I also agree with a great deal of what Zachary wrote here. I just don’t see how your condescending attitude towards lifestyles that differ from your own has anything to do with it.

      • >I don’t understand your assertion that UU churches are “real humanism the way the grown-ups do it.”

        I just meant that my UU church is a mature, stable organization that basically holds a Skepticon every weekend. I felt a thrill at my first Skepticon, but 5 events in 5 years is a bare beginning.

        Like you, many of the Skepticon attenders are grown-up humanists who live their principles all year long. That’s great. I just think the atheist community has a lot to learn from other organizations. In fact, the best approach may be to not be an organization at all, but infiltrate city councils and school boards (as PZ Meyers has suggested), UU churches/fellowships and such. Why reinvent the wheel

        We can, of course, do both.

  2. I just want to point out that I do charity work throughout the year, I don’t think one weekend of buying snarky tees makes me less caring in some way.
    I think if we had donation boxes for canned goods or Toys for Tots, they would have been filled up. It’s my experience that atheists are just as generous as Christians, and I don’t think I’m alone in that feeling.

    • Sarah, I’m sure that you and other Skepticon attendees have a great track record of charitable giving. But the numbers don’t support your generalization. Christians outgive atheists by at least a 2:1 margin, and here in DFW our survey showed that they beat us by an order of magnitude. That’s embarrassing. And that’s not just tithing to their church, they beat us in giving to organizations like Toys for Tots as well.

      • Meh.
        Maybe Xians give to their pet charities, and secularists try to improve government to improve lives on a larger and more systemic scale. I’ll take systemic and efficient every time.

        • Wow. That’s a heartless sentiment. Let’s help those that are in immediate help while also building a system that will be beneficial for generations. Let’s not just be happy with either or.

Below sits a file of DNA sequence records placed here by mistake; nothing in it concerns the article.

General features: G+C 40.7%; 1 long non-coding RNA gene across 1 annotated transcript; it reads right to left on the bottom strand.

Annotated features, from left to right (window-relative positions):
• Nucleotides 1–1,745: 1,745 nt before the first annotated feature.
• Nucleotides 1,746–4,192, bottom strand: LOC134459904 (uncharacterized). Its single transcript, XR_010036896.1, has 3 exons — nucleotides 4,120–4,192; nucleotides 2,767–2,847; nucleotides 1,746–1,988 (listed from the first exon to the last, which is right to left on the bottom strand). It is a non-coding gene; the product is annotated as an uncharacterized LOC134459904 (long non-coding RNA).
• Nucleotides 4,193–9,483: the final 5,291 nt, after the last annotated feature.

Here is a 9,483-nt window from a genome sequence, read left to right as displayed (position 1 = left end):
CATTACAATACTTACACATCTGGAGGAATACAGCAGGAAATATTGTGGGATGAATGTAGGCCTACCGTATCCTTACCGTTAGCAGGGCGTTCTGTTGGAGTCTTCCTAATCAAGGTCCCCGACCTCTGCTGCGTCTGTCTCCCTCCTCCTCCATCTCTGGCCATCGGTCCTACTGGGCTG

• This I interesting: the same point was made in a question after my talk: “perhaps secular people think government should do the work rather than charity, which is why they give less to charity.” Even if secular people are more in favor of government intervention, as Chas says, this is no reason for them not to also be charitable. The one does not follow from the other.

      • Ah, but they give to “charities” that often aren’t really charities, imho. Is giving to your church so they can build stained-glass windows and distribute Bibles to starving people really “charity?”

        • Heina, Christians outgive atheists in non-church giving as well. And while there are many churches whose charity is largely self-serving, there are just as many who are doing real humanist work.

          • Hm, a lot of Christian charities don’t do what I’d consider to be actual charity. There are lots of proselytizing orgs that are counted as “Christian charities.” After all, Focus on the Family is tax-exempt.

          • The problem isn’t just with churches. There are lots of proselytizing orgs that are counted as “Christian charities.” After all, Focus on the Family is tax-exempt.